In March 1621, when Plymouth's survival was hanging in the balance, the Wampanoag sachem (or chief), Ousamequin (Massasoit), and Plymouth's governor, John Carver, declared their people's friendship for each other and a commitment to mutual defense. Later that autumn, the English gathered their first successful harvest and lifted the specter of starvation. Ousamequin and 90 of his men then visited Plymouth for the “First Thanksgiving.” The treaty remained operative until King Philip's War in 1675, when 50 years of uneasy peace between the two parties would come to an end.
400 years after that famous meal, historian David J. Silverman sheds profound new light on the events that led to the creation, and bloody dissolution, of this alliance. Focusing on the Wampanoag Indians, Silverman deepens the narrative to consider tensions that developed well before 1620 and lasted long after the devastating war—tracing the Wampanoags' ongoing struggle for self-determination up to this very day.
This unsettling history reveals why some modern Native people hold a Day of Mourning on Thanksgiving, a holiday which celebrates a myth of colonialism and white proprietorship of the United States. This Land is Their Land shows that it is time to rethink how we, as a pluralistic nation, tell the history of Thanksgiving.
“David J. Silverman delivers [the story] in astonishing detail . . . His pointed, lucid prose makes his book as deeply engaging as it is sobering.”—Boston Globe
"This publication is well researched . . . It should be required reading for how not to treat indigenous peoples."—New York Journal of Books
“David Silverman has crafted a gripping Native-centered narrative of the English invasion of New England. Finally, there is a book that vividly contextualizes the fabled first Thanksgiving, placing Native diplomacy and actions at the very center of the story, along with the warfare, dispossession, and struggle for sovereignty that was very much part of the longer aftermath of first contact. It is a story that continues into the present and a must read for every American.”—Linford Fisher, author of The Indian Great Awakening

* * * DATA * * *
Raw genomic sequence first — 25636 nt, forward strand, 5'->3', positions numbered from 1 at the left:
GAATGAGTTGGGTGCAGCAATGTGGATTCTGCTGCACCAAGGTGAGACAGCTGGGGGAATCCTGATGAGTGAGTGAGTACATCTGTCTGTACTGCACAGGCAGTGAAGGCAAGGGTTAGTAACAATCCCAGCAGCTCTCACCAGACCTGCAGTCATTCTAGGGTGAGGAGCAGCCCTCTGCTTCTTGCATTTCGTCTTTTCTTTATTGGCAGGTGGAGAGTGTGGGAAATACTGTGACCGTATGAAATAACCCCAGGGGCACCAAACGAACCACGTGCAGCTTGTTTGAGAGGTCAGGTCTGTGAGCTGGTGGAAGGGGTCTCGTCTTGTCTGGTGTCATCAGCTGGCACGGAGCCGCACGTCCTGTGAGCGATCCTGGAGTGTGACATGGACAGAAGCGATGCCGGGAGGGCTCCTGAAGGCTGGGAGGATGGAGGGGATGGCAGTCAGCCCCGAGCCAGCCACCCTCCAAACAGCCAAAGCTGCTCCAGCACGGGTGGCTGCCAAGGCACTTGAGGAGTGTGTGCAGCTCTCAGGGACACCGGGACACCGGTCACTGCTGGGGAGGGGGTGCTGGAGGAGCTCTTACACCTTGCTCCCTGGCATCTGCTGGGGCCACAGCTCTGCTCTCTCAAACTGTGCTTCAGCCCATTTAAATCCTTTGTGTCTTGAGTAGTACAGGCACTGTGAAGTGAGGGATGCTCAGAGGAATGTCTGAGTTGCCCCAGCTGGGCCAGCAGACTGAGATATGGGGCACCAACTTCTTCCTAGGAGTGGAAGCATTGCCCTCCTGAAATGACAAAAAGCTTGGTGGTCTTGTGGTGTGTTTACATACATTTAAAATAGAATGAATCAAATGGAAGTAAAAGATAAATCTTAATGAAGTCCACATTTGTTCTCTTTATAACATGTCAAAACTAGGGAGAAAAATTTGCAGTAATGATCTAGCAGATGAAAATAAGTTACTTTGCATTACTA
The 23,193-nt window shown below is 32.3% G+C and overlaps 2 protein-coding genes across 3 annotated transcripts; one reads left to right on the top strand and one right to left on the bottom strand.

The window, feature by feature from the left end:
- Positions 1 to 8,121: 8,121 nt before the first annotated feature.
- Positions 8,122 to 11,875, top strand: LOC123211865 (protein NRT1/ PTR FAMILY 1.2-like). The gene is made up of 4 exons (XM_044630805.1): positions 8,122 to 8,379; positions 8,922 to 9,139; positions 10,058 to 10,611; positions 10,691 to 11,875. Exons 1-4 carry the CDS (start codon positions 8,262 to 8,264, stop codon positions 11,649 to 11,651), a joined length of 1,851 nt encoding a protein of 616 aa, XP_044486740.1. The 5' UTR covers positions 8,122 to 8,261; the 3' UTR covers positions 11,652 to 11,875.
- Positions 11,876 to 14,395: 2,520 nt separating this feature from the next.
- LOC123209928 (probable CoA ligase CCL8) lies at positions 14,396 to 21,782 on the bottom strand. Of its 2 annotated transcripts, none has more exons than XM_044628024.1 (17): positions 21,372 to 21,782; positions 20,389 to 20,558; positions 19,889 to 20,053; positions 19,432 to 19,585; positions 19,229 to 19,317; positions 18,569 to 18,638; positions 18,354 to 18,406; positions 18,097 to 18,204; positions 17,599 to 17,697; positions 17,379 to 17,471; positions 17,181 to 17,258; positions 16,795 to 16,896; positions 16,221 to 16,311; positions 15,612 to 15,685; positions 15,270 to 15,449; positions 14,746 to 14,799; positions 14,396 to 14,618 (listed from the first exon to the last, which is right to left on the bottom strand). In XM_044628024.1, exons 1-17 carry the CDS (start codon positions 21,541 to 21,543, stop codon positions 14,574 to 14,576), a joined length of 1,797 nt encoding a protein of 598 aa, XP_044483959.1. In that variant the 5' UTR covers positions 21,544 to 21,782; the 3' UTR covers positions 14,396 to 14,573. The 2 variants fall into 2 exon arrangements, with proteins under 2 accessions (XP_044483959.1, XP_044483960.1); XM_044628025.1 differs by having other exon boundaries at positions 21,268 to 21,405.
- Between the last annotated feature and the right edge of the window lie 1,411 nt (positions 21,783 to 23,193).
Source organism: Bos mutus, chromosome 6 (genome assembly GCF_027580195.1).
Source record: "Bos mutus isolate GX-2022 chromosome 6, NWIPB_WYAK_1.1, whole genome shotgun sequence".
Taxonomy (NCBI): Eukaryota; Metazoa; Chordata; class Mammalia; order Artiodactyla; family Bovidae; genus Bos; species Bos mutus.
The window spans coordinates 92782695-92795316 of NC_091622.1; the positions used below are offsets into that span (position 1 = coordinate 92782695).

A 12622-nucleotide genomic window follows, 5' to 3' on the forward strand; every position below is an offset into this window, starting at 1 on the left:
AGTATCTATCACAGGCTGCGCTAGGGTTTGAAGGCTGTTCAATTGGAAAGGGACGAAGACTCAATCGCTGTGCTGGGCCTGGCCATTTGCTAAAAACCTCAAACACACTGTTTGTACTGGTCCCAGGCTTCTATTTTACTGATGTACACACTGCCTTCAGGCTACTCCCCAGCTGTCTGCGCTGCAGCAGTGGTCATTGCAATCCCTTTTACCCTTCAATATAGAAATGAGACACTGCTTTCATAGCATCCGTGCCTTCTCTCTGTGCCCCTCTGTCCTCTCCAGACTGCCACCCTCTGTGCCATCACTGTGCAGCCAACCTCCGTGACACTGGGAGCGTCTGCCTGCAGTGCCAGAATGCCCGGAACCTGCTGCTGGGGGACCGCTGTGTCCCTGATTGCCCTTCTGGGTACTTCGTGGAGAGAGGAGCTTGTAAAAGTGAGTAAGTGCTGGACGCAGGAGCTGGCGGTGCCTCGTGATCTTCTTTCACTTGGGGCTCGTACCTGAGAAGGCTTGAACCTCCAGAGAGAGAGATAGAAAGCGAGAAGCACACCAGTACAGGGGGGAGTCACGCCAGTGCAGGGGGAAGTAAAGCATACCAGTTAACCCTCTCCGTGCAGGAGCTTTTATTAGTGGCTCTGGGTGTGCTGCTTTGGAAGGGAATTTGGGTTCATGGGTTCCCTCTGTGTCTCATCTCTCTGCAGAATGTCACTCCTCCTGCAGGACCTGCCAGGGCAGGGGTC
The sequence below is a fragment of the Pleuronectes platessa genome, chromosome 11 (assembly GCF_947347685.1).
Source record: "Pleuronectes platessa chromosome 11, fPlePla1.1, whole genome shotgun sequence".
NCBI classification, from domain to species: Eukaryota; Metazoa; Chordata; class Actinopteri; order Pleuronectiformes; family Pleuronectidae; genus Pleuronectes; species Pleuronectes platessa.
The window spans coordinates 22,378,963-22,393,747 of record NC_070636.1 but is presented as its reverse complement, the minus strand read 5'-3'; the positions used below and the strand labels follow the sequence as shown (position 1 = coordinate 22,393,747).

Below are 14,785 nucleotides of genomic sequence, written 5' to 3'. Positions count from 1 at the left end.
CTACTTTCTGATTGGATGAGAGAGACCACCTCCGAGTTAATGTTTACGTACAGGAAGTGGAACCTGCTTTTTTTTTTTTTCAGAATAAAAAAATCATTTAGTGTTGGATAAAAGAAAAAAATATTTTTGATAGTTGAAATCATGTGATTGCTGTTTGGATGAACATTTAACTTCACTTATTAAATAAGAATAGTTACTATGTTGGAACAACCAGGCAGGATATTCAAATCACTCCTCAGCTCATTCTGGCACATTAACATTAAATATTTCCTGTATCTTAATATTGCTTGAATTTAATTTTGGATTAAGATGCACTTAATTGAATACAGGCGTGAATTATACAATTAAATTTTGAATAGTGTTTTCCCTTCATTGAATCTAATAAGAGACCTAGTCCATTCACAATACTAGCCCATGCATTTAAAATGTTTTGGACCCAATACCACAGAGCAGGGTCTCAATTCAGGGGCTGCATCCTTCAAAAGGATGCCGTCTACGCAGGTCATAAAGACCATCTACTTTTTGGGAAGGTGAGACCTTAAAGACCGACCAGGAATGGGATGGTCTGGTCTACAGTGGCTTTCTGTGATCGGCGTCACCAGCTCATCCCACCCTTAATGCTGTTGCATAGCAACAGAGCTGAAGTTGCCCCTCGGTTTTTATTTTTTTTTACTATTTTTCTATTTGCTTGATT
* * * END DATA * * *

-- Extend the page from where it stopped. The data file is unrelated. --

“You know the outlines of the story, but this book is so full of human detail from the perspective of the Wampanoags, you'll feel like the old histories have inverted the whole thing. It's like we've been looking at a negative image all our lives, and Silverman gives us the real story finally in vivid color.”—Joseph Kelly, author of Marooned: Jamestown, Shipwreck, and a New History of America's Origin
“With a rare combination of deep learning, passionate commitment, and moving prose, David Silverman's history of Wampanoag people is a book that all Americans need to ponder.”—Daniel K. Richter, McNeil Center for Early American Studies, University of Pennsylvania
“This recasting is refreshing, important, and just, showing both the the power and skill of indigenous diplomats, and how all that the Pilgrims ultimately achieved came at the expense of native peoples.”—Michael Leroy Oberg, author of Native America: A History
“David Silverman's sobering story of friendships forged in a complex intertribal world and betrayed in a nightmarish colonial world demands a national rethinking of America's mythic beginnings.”—Colin G. Calloway, author of The Indian George Washington
“Throughout this well-documented, unique history, Silverman offers a detailed look at . . . the palpable sense of overall mourning after the aftermath of King Philip's War and the [European] attempt to annihilate (and assimilate) the Wampanoags—and their incredible ability to transcend the dehumanization and prevail . . . an eye-opening, vital reexamination of America's founding myth.”—Kirkus Reviews (starred review)
“Silverman's highly recommended work enlightens as it calls into question persistent myths about the origins of Thanksgiving.”—Booklist (starred review)
“This lucidly written and convincingly argued account of the most 'American' of traditions deserves to be read widely.”—Publishers Weekly